- Add a touch of green. It would be nice to put a real plant inside your room for so many benefits. If you’re eyes are tired, it’s good if you have something green in your room where you can look at as this will soothe them. Also, plants can remove too much carbon dioxide in your room and provide oxygen. I also recommend having a eucalyptus plant to drive those insects out of your room.
- Clean your room regularly. It would be best to have a schedule set every week to do this.
- Do not buy things for your room that are really not that important. Sometimes, all you have to do is re-organize the way you place things in your room.
- Add a personal touch. If you have an artwork, awards, medals, or anything that you can be proud of, you can have them as an additional display. It will be your own personal art gallery. Just place them as organized and artistic as possible.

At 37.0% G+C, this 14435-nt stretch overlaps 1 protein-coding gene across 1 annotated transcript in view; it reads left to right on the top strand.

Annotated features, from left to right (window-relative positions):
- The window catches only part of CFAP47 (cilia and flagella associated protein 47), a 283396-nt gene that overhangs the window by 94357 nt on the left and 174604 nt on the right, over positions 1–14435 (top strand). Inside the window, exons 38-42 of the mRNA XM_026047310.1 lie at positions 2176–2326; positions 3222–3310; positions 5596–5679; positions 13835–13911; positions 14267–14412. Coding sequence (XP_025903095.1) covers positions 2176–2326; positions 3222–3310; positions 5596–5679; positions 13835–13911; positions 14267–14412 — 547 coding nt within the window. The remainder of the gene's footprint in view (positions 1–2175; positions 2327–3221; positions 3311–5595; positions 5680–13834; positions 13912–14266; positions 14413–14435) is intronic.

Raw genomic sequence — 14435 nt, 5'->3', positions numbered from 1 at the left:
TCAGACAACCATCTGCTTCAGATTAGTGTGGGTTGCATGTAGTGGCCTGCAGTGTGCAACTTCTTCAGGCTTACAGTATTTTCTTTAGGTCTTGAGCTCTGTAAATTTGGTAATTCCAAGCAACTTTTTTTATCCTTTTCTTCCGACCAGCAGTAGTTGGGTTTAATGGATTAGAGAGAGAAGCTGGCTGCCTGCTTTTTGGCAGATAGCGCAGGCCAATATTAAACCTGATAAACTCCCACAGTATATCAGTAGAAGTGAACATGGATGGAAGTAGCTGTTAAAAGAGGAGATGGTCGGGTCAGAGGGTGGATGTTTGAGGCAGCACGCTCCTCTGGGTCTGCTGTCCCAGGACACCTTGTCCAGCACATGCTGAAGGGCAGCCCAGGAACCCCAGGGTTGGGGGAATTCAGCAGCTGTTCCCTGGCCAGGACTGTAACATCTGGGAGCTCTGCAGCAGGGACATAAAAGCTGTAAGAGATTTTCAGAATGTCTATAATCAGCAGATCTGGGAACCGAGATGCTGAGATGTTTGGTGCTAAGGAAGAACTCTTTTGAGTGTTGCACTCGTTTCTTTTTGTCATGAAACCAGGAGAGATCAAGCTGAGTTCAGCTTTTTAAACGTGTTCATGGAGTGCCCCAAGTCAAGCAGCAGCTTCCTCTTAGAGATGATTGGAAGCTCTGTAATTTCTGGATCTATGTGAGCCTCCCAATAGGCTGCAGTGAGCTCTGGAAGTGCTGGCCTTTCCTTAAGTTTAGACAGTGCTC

- Maximize your space. If you have limited space in your bedroom, try to maximize every angle and every space. Check out the different types of beds like wallbed, pull-out, double-decker, rollup or sofabed available in the market.
Easy care is one of the primary reasons people choose cotton bedding. Removing stains from sheets, blankets, pillowcase and other bedding is easy thanks to the fabric’s inherent qualities.
Blood is one stain that most people struggle to remove. In many instances, usable cotton bedding is discarded and considered ruined once blood has leaked on to it. Additional money is then spent on replacing the seemingly ruined items.
In other cases, much money is spent taking cotton bedding to the dry cleaners as a stain removal solution. In both cases, the result is spending extra money on new bedding that may be unnecessary.